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20% of grocery store sausages contain off-label meat

A federally funded study has found that 20 per cent of sausages sampled from grocery stores across Canada contained meats that weren't on the label.

Tom Lynn/THE ASSOCIATED PRESS

A federally funded study has found that 20 per cent of sausages sampled from grocery stores across Canada contained meats that weren't on the label.

The study, published this week in the journal Food Control, was conducted by researchers at the University of Guelph and commissioned by the Canadian Food Inspection Agency.

It examined 100 sausages that were labelled as containing just one ingredient – beef, pork, chicken or turkey.

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"About one in five of the sausages we tested had some off-label ingredients in them, which is alarming," said Robert Hanner, lead author of the study and an associate professor with the Biodiversity Institute of Ontario at the University of Guelph.

The CFIA reached out to Prof. Hanner for the study after the European horse meat scandal in 2013, where food labelled as beef was found to have horse meat – in some cases beef was completely substituted by horse meat.

The goal of the study, the federal food regulator said, was to examine scientific methods used by Prof. Hanner to see if the CFIA could use them in its regulatory practices. The scientific tools showed promising results, the CFIA said.

Seven of 27 beef sausages examined in the study contained pork. One of 38 supposedly pure pork sausages contained horse meat. Of 20 chicken sausages, four also contained turkey and one also had beef. Five of the 15 turkey sausages studied contained no turkey at all – they were entirely chicken.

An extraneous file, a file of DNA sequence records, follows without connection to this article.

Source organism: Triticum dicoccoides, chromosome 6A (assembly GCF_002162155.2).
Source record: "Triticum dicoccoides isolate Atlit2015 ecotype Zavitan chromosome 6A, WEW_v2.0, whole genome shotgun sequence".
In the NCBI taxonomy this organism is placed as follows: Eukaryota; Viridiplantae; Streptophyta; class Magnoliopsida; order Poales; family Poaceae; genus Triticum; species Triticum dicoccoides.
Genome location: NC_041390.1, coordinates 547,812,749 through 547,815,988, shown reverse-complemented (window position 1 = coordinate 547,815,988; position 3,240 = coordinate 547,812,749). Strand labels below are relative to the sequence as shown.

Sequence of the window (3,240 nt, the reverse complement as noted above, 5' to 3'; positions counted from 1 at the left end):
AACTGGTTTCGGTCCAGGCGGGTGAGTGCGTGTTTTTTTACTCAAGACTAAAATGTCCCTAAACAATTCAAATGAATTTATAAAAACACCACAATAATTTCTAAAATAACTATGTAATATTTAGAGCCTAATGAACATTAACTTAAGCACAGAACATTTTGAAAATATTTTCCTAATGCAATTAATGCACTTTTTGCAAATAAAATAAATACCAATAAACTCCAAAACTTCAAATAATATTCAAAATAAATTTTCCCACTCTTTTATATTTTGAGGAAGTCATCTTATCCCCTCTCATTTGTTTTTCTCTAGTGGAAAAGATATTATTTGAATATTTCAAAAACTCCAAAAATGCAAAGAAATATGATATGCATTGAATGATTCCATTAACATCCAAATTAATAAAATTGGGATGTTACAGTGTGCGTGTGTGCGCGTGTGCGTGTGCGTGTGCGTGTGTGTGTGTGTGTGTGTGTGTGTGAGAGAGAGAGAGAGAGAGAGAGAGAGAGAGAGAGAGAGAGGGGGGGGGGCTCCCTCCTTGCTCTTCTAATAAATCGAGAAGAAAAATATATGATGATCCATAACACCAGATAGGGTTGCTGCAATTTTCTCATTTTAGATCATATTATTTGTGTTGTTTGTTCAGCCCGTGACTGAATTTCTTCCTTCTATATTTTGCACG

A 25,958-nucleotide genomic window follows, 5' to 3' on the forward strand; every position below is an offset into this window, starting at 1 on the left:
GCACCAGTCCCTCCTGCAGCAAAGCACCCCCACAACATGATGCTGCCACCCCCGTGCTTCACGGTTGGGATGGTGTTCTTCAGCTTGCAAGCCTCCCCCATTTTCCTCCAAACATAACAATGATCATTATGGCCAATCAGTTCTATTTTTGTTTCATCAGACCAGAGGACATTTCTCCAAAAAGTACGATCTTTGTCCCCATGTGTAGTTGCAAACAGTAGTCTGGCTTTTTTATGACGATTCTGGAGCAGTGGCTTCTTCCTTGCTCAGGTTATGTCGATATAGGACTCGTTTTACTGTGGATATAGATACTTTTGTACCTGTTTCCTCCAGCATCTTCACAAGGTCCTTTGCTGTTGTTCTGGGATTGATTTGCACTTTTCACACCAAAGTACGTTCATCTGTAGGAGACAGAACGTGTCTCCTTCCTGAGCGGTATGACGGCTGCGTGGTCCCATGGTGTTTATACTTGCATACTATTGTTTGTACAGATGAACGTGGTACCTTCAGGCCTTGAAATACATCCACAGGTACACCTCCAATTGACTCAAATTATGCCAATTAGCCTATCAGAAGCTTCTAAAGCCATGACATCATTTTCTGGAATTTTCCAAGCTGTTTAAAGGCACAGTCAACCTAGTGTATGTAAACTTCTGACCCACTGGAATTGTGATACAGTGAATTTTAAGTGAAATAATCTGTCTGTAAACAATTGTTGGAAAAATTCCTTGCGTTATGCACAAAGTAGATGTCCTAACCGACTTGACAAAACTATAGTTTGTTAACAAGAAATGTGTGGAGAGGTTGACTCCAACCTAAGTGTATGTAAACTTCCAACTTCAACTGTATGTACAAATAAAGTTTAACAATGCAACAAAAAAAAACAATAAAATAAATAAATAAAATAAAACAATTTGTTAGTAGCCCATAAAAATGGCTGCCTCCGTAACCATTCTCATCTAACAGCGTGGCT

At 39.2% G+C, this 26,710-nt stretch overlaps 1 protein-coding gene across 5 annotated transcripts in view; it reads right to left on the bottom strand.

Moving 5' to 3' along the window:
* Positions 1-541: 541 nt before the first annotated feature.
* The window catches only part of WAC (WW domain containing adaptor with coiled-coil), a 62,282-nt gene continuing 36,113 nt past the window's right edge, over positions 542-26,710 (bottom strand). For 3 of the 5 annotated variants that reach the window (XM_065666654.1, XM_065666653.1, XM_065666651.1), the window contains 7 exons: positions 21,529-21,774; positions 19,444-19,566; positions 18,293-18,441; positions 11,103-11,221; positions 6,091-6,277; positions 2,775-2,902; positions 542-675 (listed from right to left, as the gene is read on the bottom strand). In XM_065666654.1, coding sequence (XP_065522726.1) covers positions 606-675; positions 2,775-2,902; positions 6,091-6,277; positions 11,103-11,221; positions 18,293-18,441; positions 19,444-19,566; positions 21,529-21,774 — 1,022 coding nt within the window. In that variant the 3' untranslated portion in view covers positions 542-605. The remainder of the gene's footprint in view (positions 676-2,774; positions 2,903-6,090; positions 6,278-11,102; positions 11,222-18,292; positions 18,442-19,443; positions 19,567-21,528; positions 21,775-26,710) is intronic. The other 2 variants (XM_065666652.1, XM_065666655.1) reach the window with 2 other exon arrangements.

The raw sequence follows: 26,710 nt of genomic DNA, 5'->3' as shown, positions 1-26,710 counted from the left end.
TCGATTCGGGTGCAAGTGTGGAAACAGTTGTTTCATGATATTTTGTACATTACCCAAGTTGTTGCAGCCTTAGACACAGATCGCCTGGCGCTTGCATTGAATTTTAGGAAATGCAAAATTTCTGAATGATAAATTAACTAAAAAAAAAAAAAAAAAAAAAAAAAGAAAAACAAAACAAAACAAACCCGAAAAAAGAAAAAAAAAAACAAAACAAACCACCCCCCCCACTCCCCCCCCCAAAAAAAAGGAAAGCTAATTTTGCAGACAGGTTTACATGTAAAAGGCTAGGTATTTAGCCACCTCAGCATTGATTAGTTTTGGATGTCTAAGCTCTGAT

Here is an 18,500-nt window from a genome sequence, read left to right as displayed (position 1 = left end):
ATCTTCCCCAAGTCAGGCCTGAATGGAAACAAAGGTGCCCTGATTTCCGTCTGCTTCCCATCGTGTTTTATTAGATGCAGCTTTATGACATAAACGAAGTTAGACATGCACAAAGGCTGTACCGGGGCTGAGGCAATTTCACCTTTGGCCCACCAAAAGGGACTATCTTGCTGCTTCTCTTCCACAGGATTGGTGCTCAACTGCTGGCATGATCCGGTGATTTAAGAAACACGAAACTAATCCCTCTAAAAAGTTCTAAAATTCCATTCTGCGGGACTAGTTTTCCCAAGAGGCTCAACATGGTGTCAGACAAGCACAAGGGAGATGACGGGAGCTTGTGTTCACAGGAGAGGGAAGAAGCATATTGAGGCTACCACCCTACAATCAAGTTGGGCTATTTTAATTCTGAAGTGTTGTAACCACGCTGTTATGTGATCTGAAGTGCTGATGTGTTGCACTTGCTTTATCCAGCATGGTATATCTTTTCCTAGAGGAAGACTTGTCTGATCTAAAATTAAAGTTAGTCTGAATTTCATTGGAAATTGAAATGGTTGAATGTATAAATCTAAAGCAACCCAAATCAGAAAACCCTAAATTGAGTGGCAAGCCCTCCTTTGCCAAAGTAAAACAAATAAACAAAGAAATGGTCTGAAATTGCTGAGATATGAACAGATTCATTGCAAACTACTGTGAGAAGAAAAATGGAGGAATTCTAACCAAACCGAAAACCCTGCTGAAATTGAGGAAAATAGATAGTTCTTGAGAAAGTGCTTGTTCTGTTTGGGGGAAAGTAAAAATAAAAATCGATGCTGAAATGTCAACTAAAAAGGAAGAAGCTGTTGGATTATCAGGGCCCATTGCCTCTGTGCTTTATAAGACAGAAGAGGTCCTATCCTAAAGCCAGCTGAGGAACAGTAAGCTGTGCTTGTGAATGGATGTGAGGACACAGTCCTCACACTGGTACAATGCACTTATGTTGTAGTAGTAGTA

None of the sausages examined contained more than one other type of meat in addition to the meat the sausage was meant to contain, Prof. Hanner said, noting, however that researchers were only testing for turkey, chicken, pork, beef and horse.

"The good news is that typically beef sausages predominantly contain beef, but some of them also contain pork, so for our kosher and halal consumers, that is a bit disconcerting," Prof. Hanner said.

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The undeclared meats found weren't trace levels, Prof. Hanner noted.

"The levels we're seeing aren't because the blades on a grinder aren't perfectly clean," he said, adding that many of the undeclared ingredients found in the sausages were recorded in the range of 1 per cent to 5 per cent.

More than one per cent of undeclared ingredients indicates a breakdown in food processing or intentional food fraud, Prof. Hanner explained.

The CFIA said on Thursday that it was not surprised at the results of the study.

"We know from international intelligence that this happens and we're not immune to these things," said Aline Dimitri, the executive director of food safety science with the CFIA."Luckily when we looked at the prevalence based on that little set that we took, we are in much better shape than other countries."

The 20-per-cent mislabelling rate is low compared to Europe, where studies have found 70 per cent of samples contained ingredients that were not declared.

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The CFIA investigated all 20 cases of mislabelled sausages and in the case of the chicken labelled as turkey, it was able to find issues with a manufacturer's "traceability program" – incoming meat and production records were not properly maintained, Ms. Dimitri said.

That problem was fixed, she said, but the CFIA is keeping tabs on the company. The horse meat found in one sausage couldn't be investigated because the company had voluntarily ceased operations.

Ms. Dimitri cautioned, however, that the study has limitations.

"This is a very small study and research-focused and not designed to really have a baseline on what's happening out there," she said, adding that the scientific tools used by Prof. Hanner showed promising results.

"[The tools] can actually differentiate properly between different meats, it can give us a sense of what's in there," Ms. Dimitri said.

She said the CFIA is now considering a broader study on the issue.

A new version of Canada's Food Guide will be released in 2018. Here's a look at some of the recommendations of the first wartime food rules and how it compares to the most recent guide issued in 2007.
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